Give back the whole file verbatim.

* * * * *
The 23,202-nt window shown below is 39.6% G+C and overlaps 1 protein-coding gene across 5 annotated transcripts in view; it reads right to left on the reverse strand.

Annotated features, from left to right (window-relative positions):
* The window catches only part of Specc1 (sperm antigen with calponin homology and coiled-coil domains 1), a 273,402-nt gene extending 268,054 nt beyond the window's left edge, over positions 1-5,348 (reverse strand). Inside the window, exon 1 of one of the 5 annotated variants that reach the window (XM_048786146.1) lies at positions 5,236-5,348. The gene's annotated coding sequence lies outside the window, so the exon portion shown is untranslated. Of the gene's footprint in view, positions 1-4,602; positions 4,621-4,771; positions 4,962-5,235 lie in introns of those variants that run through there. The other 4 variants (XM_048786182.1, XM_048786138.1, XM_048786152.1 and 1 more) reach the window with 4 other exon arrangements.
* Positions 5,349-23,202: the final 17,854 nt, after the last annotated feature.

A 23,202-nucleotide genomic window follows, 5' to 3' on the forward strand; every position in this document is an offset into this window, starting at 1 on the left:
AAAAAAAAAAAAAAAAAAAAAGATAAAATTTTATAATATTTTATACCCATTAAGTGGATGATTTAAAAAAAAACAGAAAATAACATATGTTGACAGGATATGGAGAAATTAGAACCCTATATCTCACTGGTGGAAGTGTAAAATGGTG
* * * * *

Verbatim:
The 23,202-nt window shown below is 39.6% G+C and overlaps 1 protein-coding gene across 5 annotated transcripts in view; it reads right to left on the reverse strand.

Annotated features, from left to right (window-relative positions):
* The window catches only part of Specc1 (sperm antigen with calponin homology and coiled-coil domains 1), a 273,402-nt gene extending 268,054 nt beyond the window's left edge, over positions 1-5,348 (reverse strand). Inside the window, exon 1 of one of the 5 annotated variants that reach the window (XM_048786146.1) lies at positions 5,236-5,348. The gene's annotated coding sequence lies outside the window, so the exon portion shown is untranslated. Of the gene's footprint in view, positions 1-4,602; positions 4,621-4,771; positions 4,962-5,235 lie in introns of those variants that run through there. The other 4 variants (XM_048786182.1, XM_048786138.1, XM_048786152.1 and 1 more) reach the window with 4 other exon arrangements.
* Positions 5,349-23,202: the final 17,854 nt, after the last annotated feature.

A 23,202-nucleotide genomic window follows, 5' to 3' on the forward strand; every position in this document is an offset into this window, starting at 1 on the left:
AAAAAAAAAAAAAAAAAAAAAGATAAAATTTTATAATATTTTATACCCATTAAGTGGATGATTTAAAAAAAAACAGAAAATAACATATGTTGACAGGATATGGAGAAATTAGAACCCTATATCTCACTGGTGGAAGTGTAAAATGGTG